Water Pumping Background
Reliable access to drinking water is an overlooked necessity to the modern world. When using pump stations, it is critical to ensure full capacity is always readily available. Standard design practices were created to promote reliable operation, but the technology available has not always been up to the task.
Valve actuation on the discharge side of a pump requires careful consideration. Reliability is critical to ensure full water pumping capacity, especially during high demand periods. Equally important is for any discharge valve actuator to provide a guaranteed fail-safe system to protect the pumps in the event of an emergency (when applicable).
Why do other actuation technologies come up short in this application?
Water often gets pumped across long distances and elevated terrain. Any failure or emergency condition that halts active pumping can result in a flow reversal where gravity forces the flow back down the line towards the pump. This causes the pump to spin backwards. To prevent this, there is typically a check valve on the discharge side of the pump installation. In some cases, a check valve may be combined with an actuator to serve as both the in-line check and control valve package.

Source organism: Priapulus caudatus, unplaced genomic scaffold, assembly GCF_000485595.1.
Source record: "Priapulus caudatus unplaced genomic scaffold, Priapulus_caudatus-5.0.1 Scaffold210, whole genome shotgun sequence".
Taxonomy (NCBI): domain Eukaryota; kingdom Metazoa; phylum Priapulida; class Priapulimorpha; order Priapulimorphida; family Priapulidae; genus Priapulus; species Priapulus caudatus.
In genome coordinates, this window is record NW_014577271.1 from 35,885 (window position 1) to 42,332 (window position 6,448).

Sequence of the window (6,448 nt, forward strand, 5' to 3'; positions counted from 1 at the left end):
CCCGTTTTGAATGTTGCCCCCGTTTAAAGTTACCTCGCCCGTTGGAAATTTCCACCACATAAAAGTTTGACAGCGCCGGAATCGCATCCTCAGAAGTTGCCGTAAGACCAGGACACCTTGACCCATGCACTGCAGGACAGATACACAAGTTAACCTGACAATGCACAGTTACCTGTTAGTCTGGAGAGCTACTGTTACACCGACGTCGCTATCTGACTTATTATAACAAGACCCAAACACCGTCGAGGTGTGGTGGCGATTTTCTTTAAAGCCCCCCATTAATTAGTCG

Commonly used actuator technologies do not represent the most reliable options available and typically require frequent maintenance. A need exists for a more reliable alternative that requires lower cost of ownership.
Pneumatic-based systems employ a central compressor system that generates air pressure fed to multiple pneumatic cylinders driving valves. Air is a compressible medium, so it is not a rigid form of actuation. As such, pneumatic actuators are susceptible to “sticking” and “sliding” (also known as deadtime and overshoot), resulting in poor response and control.
Hydraulics also present a new set of concerns regarding the oil medium itself. In any hydraulic system, roughly 80% of all failures are attributed to the breakdown of oil. Maintaining oil within these systems is of critical importance. Hydraulic actuators require periodic oil changes, as well as a method of filtering that also requires periodic attention. This task can be quite burdensome in larger pumping stations where massive volumes of oil may be required in these systems.